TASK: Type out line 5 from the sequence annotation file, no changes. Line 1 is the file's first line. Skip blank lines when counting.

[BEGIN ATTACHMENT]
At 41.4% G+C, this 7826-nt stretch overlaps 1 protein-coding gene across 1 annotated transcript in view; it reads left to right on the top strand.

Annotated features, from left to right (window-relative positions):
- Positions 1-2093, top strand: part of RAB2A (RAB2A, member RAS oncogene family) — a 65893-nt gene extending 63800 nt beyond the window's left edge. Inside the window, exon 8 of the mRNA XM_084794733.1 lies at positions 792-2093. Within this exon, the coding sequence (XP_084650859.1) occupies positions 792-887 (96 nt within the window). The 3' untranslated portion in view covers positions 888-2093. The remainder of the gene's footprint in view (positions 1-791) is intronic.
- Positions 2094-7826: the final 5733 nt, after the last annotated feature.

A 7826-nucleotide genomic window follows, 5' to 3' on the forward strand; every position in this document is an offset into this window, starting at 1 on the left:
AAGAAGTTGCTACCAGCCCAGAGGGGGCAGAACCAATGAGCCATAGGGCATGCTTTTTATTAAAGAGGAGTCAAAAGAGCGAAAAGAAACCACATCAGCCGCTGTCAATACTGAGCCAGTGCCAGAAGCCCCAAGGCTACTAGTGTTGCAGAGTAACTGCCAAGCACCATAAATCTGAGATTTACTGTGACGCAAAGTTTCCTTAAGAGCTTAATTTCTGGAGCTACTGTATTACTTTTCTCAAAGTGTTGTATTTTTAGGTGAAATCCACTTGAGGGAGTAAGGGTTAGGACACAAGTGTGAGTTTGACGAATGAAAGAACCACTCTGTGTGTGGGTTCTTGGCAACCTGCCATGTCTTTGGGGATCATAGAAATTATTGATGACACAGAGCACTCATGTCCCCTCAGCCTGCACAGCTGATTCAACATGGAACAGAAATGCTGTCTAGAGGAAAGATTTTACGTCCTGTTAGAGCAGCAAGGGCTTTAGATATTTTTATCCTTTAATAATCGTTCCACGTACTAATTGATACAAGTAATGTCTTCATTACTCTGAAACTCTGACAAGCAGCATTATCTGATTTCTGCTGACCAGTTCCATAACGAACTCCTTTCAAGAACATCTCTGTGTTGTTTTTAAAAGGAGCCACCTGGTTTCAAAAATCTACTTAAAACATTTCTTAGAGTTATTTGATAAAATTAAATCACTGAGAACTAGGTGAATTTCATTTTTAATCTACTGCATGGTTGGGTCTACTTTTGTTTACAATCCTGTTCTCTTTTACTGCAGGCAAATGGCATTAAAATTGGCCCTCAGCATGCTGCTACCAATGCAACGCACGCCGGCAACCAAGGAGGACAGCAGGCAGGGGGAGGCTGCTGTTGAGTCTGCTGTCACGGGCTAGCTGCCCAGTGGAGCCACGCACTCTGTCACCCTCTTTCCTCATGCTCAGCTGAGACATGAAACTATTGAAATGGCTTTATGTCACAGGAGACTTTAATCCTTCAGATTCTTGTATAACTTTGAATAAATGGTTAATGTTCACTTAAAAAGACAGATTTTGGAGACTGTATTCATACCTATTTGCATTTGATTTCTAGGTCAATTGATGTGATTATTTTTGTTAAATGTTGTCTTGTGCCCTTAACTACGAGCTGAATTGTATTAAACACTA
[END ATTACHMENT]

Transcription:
A 7826-nucleotide genomic window follows, 5' to 3' on the forward strand; every position in this document is an offset into this window, starting at 1 on the left: